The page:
Ethics and Confidentiality in Criminal Justice Two of the most important terms in the criminal justice system which not only protect the rights of the accused, but also of the system which is judging them, are the terms ethics and confidentiality. Ethics is the study of morality and what constitutes good behaviour. Confidentiality is the insurance that certain sensitive information is only shared with those individuals who have the authority to access it. The use of both of these terms not only exists within a court of law.
They also play a major role outside of the courtroom in the case of judges, lawyers, jury members, police officers, court counsellors, etc. The main purpose of them being to protect information, at the individual level, it affords people the right to privacy and not to incriminate themselves. It provides them the right to share the amount of information they wish to divulge, to whomever they wish. “If they share it with doctors, lawyers, ministers, they are of course bound by their confidentiality to keep such information secret, whether it incriminates the individual or not” (Good Samaritans, 2009).
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Privacy is not only a constitutional right, but also, a moral one as well afforded to nearly all citizens. Perhaps the greatest example of this confidentially agreement between an individual and a health, law or religious representative is one of attorney client privilege or even doctor patient confidentiality. This form of relationship is essential between a client and his attorney or his doctor since it creates an atmosphere of trust between them where the client can reveal information without fear of incrimination.
The importance of this in the case of lawyers is of course to prepare the best defence for their client. The main purpose of this is of course to ensure that the professional and the individual have a more singular goal rather than two separate ones. However, it must be said that unlike the profession of law, the establishment of ethical boundaries in other professions is not straight forward (Pollock, 2008). If we take an example of court ordered counselling, psychotherapists providing this service must be careful to ensure an ethically sound treatment is provided.
This is difficult since the ethical and confidentiality issues regarding treatment of criminals may be in direct contrast with those normally associated with patients in their profession (Shearer, 2003). However, confidentiality and ethics of course do not prevent the above professionals from divulging information in all cases. Aside from situations where the client may wish the lawyer or other confidant to divulge information, other circumstances include cases where such data must be given according to law.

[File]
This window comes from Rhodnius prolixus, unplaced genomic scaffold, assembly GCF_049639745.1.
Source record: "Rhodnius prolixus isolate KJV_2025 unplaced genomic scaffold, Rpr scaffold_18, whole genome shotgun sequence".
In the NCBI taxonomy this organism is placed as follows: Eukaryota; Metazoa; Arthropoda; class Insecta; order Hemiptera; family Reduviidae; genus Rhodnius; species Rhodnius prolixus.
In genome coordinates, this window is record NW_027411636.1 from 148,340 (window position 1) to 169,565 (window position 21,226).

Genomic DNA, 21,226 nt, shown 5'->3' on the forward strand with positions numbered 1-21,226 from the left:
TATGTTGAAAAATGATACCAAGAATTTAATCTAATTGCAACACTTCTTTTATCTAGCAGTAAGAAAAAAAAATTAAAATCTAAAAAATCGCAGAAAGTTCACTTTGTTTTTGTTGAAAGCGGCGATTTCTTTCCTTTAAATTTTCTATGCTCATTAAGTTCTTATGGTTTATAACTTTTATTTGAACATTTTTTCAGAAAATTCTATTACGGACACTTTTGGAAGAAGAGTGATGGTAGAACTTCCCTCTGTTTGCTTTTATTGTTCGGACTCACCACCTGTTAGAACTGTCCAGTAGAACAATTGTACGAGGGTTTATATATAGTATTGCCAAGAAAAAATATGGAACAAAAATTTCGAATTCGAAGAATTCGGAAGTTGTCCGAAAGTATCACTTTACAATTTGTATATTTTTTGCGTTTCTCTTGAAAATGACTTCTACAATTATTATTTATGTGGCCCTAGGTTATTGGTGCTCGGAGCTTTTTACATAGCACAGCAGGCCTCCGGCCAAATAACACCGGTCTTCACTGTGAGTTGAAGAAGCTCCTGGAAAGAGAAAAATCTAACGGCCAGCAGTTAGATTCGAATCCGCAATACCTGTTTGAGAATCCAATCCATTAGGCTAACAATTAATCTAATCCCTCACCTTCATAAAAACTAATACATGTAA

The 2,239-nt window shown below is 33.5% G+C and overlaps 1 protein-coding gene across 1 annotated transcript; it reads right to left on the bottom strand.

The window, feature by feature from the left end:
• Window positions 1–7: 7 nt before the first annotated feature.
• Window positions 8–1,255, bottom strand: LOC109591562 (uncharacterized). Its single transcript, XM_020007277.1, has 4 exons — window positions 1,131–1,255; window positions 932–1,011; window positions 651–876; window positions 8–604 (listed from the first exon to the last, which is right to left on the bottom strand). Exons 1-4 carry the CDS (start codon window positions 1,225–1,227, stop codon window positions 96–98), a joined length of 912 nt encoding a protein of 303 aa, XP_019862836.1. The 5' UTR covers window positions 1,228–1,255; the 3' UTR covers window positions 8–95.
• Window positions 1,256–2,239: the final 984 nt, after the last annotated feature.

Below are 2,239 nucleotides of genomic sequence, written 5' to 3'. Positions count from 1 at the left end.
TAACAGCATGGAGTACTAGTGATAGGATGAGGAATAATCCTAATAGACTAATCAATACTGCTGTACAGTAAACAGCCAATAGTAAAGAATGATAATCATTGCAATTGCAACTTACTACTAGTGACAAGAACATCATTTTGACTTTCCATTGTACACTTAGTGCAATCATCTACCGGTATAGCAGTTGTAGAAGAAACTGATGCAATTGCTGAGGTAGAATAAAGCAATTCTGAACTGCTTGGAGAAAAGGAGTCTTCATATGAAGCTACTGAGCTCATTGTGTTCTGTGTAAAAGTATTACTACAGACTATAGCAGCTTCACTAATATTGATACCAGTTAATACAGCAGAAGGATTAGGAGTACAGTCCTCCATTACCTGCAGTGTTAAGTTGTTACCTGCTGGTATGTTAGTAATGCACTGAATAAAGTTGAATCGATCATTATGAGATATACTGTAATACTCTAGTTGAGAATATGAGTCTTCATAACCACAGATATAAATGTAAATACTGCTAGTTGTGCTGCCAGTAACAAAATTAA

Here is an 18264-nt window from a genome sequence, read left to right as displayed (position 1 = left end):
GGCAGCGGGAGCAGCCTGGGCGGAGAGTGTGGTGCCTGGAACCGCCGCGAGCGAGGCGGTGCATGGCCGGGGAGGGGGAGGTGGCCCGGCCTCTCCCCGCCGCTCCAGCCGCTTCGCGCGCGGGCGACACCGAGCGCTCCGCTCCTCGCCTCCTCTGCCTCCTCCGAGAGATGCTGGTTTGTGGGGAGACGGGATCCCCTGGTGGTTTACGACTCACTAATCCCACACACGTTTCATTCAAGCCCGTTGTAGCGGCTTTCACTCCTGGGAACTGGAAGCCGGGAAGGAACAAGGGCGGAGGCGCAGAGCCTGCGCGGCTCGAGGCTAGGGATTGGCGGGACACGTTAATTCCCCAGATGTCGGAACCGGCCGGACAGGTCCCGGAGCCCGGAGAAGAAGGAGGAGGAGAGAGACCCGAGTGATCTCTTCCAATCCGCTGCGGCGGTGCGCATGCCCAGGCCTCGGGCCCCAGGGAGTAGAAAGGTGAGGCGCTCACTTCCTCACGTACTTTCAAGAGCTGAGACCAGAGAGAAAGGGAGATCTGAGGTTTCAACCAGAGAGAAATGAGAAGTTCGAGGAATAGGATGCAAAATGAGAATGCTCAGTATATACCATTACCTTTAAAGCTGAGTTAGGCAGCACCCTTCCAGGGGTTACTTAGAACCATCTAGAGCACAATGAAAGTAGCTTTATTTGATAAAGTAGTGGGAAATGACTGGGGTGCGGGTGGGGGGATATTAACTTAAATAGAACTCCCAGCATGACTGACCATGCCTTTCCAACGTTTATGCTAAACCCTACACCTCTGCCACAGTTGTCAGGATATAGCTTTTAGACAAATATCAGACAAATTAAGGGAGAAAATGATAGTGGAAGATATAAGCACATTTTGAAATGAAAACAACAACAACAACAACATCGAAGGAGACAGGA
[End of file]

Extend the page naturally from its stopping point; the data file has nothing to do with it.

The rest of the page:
It can also be in the case where the professionals have to defend themselves. Perhaps, the most important reason for the revealing of such information is if keeping such information confidential may cause bodily harm to a certain individual in the future (Pollock, 2008). Though privacy and confidentiality overlap in many areas, privacy is not absolute and those entrusted with confidential information must find an unclear balance between the two. In order to determine what confidential information can be released and used, one must take into account the totality of circumstances.
The benefits of violating the confidentiality agreement must outweigh the costs and risks involved with releasing the information. It is important that the suspect whose information is released must also be truly suspected of committing said crime and there must be probable cause in order to violate the confidentiality clause. (Banks 2009) Confidentiality is very closely related to ethics when concerning the criminal justice system because ethics involves what constitutes good behaviour and doing the right thing.
In the case of confidentiality it is important for anyone in the criminal justice system to look at what is right and when it is ok to breach a confidentiality agreement. The Law Enforcement code of ethics is one example the clearly shows how police officers are held to a higher standard and deal with issues of confidentiality on a daily basis. “All Law Enforcement officers must be fully aware of the ethical responsibilities of their position and must strive constantly to live up to the highest possible standards of professional policing” (Banks 2009).
It is of course difficult to say whether or not these ethical and confidentiality guidelines protect the rights of the professional more or the individual. However, their importance in bringing justice within the criminal justice system, as well as protecting the rights of the accused cannot be denied. Though, the system itself is not foolproof and has flaws it does not detract from its importance in serving justice. Reference List Good Samaritans. (2009, April 22).
Ethics and Confidentiality. Retrieved September 7, 2009, from Good Samaritans: http://www. ojp. usdoj. gov/ovc/publications/infores/Good_Samaritans/pdf/mod1_Ethics_and_Confidentiality. pdf Pollock, J. M. (2008). Ethical Dilemmas and Decisions in Criminal Justice p. 322-24. Kentucky: Cengage Learning. Shearer, R. A. (2003). Court Ordered Counseling: An Ethical Minefield for Psychotherapists. Annals of the American Psychotherapy Association, Vol. 6 .